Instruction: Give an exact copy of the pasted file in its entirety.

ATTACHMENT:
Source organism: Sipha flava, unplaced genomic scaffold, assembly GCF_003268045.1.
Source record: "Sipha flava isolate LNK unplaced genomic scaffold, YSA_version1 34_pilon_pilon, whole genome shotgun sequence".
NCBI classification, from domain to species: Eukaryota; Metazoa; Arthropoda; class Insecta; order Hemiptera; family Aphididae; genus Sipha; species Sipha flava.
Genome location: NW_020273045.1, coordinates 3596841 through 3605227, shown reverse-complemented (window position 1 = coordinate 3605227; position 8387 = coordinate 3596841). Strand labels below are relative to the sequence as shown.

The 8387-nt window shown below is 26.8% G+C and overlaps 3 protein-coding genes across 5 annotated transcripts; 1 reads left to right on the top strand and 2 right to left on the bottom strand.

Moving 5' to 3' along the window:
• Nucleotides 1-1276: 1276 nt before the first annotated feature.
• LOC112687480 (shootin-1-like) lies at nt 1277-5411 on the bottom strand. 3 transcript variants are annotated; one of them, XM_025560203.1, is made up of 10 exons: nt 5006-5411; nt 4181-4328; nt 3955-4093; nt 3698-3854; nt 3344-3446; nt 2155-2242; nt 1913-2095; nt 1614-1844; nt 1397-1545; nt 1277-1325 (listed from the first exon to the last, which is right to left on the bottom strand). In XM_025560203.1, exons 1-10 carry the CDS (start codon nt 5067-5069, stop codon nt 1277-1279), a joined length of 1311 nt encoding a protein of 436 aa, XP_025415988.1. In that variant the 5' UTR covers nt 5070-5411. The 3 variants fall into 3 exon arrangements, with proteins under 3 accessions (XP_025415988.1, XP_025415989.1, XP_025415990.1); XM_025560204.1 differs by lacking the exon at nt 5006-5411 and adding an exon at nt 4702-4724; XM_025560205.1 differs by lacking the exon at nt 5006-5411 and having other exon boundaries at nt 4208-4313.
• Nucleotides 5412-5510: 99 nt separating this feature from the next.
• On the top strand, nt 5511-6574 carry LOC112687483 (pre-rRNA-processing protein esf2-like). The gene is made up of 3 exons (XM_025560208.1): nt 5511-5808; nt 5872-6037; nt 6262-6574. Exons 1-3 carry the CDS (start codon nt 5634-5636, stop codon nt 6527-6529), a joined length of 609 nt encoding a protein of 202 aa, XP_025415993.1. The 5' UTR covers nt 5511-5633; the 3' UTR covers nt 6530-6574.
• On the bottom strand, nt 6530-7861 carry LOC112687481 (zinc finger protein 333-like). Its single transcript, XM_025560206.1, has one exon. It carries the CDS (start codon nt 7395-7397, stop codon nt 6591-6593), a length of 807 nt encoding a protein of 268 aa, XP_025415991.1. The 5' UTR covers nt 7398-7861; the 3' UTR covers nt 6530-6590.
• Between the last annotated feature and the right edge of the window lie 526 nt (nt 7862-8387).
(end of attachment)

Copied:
Source organism: Sipha flava, unplaced genomic scaffold, assembly GCF_003268045.1.
Source record: "Sipha flava isolate LNK unplaced genomic scaffold, YSA_version1 34_pilon_pilon, whole genome shotgun sequence".
NCBI classification, from domain to species: Eukaryota; Metazoa; Arthropoda; class Insecta; order Hemiptera; family Aphididae; genus Sipha; species Sipha flava.
Genome location: NW_020273045.1, coordinates 3596841 through 3605227, shown reverse-complemented (window position 1 = coordinate 3605227; position 8387 = coordinate 3596841). Strand labels below are relative to the sequence as shown.

The 8387-nt window shown below is 26.8% G+C and overlaps 3 protein-coding genes across 5 annotated transcripts; 1 reads left to right on the top strand and 2 right to left on the bottom strand.

Moving 5' to 3' along the window:
• Nucleotides 1-1276: 1276 nt before the first annotated feature.
• LOC112687480 (shootin-1-like) lies at nt 1277-5411 on the bottom strand. 3 transcript variants are annotated; one of them, XM_025560203.1, is made up of 10 exons: nt 5006-5411; nt 4181-4328; nt 3955-4093; nt 3698-3854; nt 3344-3446; nt 2155-2242; nt 1913-2095; nt 1614-1844; nt 1397-1545; nt 1277-1325 (listed from the first exon to the last, which is right to left on the bottom strand). In XM_025560203.1, exons 1-10 carry the CDS (start codon nt 5067-5069, stop codon nt 1277-1279), a joined length of 1311 nt encoding a protein of 436 aa, XP_025415988.1. In that variant the 5' UTR covers nt 5070-5411. The 3 variants fall into 3 exon arrangements, with proteins under 3 accessions (XP_025415988.1, XP_025415989.1, XP_025415990.1); XM_025560204.1 differs by lacking the exon at nt 5006-5411 and adding an exon at nt 4702-4724; XM_025560205.1 differs by lacking the exon at nt 5006-5411 and having other exon boundaries at nt 4208-4313.
• Nucleotides 5412-5510: 99 nt separating this feature from the next.
• On the top strand, nt 5511-6574 carry LOC112687483 (pre-rRNA-processing protein esf2-like). The gene is made up of 3 exons (XM_025560208.1): nt 5511-5808; nt 5872-6037; nt 6262-6574. Exons 1-3 carry the CDS (start codon nt 5634-5636, stop codon nt 6527-6529), a joined length of 609 nt encoding a protein of 202 aa, XP_025415993.1. The 5' UTR covers nt 5511-5633; the 3' UTR covers nt 6530-6574.
• On the bottom strand, nt 6530-7861 carry LOC112687481 (zinc finger protein 333-like). Its single transcript, XM_025560206.1, has one exon. It carries the CDS (start codon nt 7395-7397, stop codon nt 6591-6593), a length of 807 nt encoding a protein of 268 aa, XP_025415991.1. The 5' UTR covers nt 7398-7861; the 3' UTR covers nt 6530-6590.
• Between the last annotated feature and the right edge of the window lie 526 nt (nt 7862-8387).